Undergraduate at Ohio State
In the first part of 1949, Bill Lyle was planning to go to graduate school and in some way had settled on Ohio State. I probably talked to him about his decision, but I do not remember what he said. At any rate, Bill had planned to travel by bus from Pittsburg, KS to Columbus, OH to visit, perhaps to be interviewed, and so on, and he invited me to ride along. The trip seemed like a splendid adventure, and I jumped at the chance. It was a very long trip by Greyhound, I remember, but I was young and fairly carefree.
Ohio State University was just about the biggest, most impressive thing I had ever seen. I am sure I walked around with my mouth hanging open. At that time, Ohio State had an enrollment of about 19,000; KSTC had about 2000. I made up my mind on the spot that I wanted to attend Ohio State. That was a fateful decision. I do not remember anything about the application process, but I was accepted for enrollment in the fall of 1949, and I had the “GI bill” so I did not have to worry about tuition, and that sort of thing. So I began to plan to transfer and did so, arriving in Columbus in the fall of 1949. I made another fateful decision during that fall. I applied for, and was accepted into, the local Marine Corps Reserve Training Unit. I did receive a modest payment for my participation, which was not unimportant, but I think I was still simply “Gung Ho!”
I got a real boost as an undergraduate at Ohio State because of my good relationship with Bill Lyle. He showed me the ropes and introduced me to other graduate students, making me feel generally comfortable, accepted, and confident (in an unthinking way). My first undergraduate adviser was Paul Fitts, an eminent figure in human factors. I buckled right down, in a way I never had managed before, and did well in my academic work. I took a class in History of Science, the text for which was by Dampier, and it was both challenging and interesting to me. On the other hand, a class in philosophy was dreadful—to me at least. I simply could not deal with so many words, words, words, bereft of any concrete connections. Later I came to know another undergraduate who had studied at the Sorbonne, and he tried to explain existentialism to me with similarly nil results. I was not well prepared to deal with abstractions.
The highlights of my first year at Ohio State were three required courses. The psych department had a fairly rigorous curriculum for undergraduates, including, notably, a course in “Conditioning and Learning,” the text for which was by Hilgard and Marquis, and a course in “Human Learning,” for which the text was McGeoch and Irion. Neither of those texts was “dumbed down” at all for undergraduates, and both courses were at, more or less, the sophomore-junior level. I was incredibly fortunate to have had graduate students as instructors in both of those courses! Those courses, which provided me with perspectives and a foundation, that influenced my entire career, were extremely well taught by Al Riley, later a professor at Univ. of California at Berkeley, and Evelyn Perloff, eventually a professor at the University of Pittsurgh. The recollection of those courses always caused me to doubt that undergraduate students are necessarily disadvantaged by having graduate students as instructors. The third course, incidentally, was Sensation and Perception, taught by Philburn Ratoosh, a newly minted assistant professor. That course was also excellent; so good that I later took a graduate course in the same area from Ratoosh.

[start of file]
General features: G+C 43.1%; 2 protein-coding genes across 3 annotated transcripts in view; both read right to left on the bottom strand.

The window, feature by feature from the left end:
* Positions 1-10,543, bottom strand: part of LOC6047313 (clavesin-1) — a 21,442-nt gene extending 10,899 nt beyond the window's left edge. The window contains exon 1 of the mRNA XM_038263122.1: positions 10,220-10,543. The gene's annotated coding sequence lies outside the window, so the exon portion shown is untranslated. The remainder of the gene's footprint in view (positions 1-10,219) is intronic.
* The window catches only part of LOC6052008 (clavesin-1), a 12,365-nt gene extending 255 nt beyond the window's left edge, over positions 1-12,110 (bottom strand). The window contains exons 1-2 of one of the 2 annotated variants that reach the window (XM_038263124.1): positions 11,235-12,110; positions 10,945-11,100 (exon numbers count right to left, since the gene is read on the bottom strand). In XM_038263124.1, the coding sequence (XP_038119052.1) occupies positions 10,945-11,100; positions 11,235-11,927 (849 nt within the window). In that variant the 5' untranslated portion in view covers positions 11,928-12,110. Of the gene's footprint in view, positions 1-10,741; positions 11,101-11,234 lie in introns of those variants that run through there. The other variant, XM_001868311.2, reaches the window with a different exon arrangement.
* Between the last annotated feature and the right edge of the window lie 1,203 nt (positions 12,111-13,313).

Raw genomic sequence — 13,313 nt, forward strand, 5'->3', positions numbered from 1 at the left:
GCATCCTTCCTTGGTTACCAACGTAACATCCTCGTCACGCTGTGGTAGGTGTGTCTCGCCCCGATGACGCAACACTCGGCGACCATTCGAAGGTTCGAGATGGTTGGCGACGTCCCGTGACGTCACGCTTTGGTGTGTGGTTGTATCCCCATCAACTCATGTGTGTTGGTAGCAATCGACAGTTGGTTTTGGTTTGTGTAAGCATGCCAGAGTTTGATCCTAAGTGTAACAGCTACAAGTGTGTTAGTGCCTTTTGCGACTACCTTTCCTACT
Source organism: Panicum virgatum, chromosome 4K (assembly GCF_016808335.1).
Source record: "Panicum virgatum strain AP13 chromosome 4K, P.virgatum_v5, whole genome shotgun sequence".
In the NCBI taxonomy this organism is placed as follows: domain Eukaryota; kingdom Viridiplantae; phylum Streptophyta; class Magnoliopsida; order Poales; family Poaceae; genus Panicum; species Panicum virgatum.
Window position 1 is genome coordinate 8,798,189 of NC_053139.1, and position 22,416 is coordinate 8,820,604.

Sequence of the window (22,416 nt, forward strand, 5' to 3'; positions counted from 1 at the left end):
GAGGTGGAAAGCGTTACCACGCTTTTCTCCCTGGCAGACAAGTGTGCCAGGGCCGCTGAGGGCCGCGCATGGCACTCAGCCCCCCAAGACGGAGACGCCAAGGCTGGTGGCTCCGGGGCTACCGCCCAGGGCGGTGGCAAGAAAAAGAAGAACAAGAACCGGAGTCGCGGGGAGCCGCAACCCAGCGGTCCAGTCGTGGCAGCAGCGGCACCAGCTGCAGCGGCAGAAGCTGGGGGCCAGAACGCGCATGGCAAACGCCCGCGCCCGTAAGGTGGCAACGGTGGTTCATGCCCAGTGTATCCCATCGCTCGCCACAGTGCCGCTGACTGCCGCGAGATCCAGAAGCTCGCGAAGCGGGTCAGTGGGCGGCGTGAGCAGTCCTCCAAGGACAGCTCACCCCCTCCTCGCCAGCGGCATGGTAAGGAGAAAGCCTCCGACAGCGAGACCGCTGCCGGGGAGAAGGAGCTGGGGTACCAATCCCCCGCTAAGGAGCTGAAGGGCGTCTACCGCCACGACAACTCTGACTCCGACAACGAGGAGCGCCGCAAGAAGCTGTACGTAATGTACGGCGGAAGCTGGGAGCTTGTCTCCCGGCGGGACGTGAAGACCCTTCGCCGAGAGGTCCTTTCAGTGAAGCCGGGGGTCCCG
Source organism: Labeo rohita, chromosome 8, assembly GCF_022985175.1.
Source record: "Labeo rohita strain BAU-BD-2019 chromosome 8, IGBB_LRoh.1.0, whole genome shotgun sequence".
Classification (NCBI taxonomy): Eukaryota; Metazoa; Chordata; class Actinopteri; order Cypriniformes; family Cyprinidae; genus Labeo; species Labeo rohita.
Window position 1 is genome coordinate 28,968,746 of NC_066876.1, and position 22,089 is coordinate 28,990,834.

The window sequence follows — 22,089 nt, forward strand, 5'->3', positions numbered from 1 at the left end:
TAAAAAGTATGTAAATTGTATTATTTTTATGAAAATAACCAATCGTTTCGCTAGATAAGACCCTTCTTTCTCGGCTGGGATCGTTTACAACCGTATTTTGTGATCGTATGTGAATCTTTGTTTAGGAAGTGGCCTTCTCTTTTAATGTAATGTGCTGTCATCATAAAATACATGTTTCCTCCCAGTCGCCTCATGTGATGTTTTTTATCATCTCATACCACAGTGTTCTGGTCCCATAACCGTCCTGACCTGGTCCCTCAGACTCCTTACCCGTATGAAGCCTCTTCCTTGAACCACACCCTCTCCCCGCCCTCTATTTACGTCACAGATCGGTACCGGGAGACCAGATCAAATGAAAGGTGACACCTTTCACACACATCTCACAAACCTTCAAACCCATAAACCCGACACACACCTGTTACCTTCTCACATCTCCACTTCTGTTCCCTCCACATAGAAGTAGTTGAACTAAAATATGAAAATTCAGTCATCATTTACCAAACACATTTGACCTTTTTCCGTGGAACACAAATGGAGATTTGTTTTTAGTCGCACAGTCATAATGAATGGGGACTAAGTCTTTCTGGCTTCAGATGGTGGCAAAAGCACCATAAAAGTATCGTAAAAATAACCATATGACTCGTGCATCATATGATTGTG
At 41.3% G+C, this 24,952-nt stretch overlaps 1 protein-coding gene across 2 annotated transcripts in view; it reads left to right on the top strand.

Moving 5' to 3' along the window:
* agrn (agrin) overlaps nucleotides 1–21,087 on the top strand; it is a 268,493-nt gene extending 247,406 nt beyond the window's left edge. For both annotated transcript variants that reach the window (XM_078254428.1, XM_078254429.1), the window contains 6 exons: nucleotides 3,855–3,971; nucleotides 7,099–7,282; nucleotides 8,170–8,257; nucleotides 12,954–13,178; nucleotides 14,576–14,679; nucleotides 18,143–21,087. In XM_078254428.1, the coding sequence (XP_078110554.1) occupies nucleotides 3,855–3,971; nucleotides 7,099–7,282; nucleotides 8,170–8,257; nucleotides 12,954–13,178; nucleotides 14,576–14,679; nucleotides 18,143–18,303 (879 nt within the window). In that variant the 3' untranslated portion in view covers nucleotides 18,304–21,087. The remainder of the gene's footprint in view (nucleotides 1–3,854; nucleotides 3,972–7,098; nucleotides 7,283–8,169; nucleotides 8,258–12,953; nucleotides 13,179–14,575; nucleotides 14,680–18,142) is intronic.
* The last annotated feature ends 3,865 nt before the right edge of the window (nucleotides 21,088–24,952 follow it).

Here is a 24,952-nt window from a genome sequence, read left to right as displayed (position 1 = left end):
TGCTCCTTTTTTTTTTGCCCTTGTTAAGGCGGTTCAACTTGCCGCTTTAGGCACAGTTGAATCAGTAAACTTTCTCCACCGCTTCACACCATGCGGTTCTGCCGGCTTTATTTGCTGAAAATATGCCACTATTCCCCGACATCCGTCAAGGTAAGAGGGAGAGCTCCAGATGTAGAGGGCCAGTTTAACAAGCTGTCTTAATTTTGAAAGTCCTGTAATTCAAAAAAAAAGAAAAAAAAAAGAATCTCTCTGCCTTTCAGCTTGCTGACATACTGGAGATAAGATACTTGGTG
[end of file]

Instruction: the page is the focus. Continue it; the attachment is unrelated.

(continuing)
In the spring, I enrolled in a class in social psychology, taught by a young assistant professor named Donald T. Campbell. I do not remember much about that class, but the text was by Krech and Crutchfield, and Don was an inspiring teacher. One of my friends and I decided to collaborate on a project of some sort, and we submitted it at the end of the semester. Whatever it was, it did get some attention from Don, and, although the class was fairly large by the standards of those days, perhaps 40 or 50 students, I did talk personally to Don on one or two occasions, and he at least knew who I was.
Then in June, 1950, North Korea invaded South Korea, and the United States responded immediately. So did the USMC, and my reserve unit was put on notice for an early call-up. At some point during that summer I was walking on campus and met Don Campbell and told him that I would not be returning for the fall because of the Korean War. He expressed his regret, wished me well, and said he hoped I would return to school eventually. I was not to see him again for 10 years. He left Ohio State the following year for the University of Chicago and then for Northwestern University.
 Also fated to die prematurely of a heart attack.
 Ratoosh also left Ohio State after a few years for a position at a California campus where, under the strange influence of that culture he became a psychoanalyst! Nonetheless, he was a fine teacher.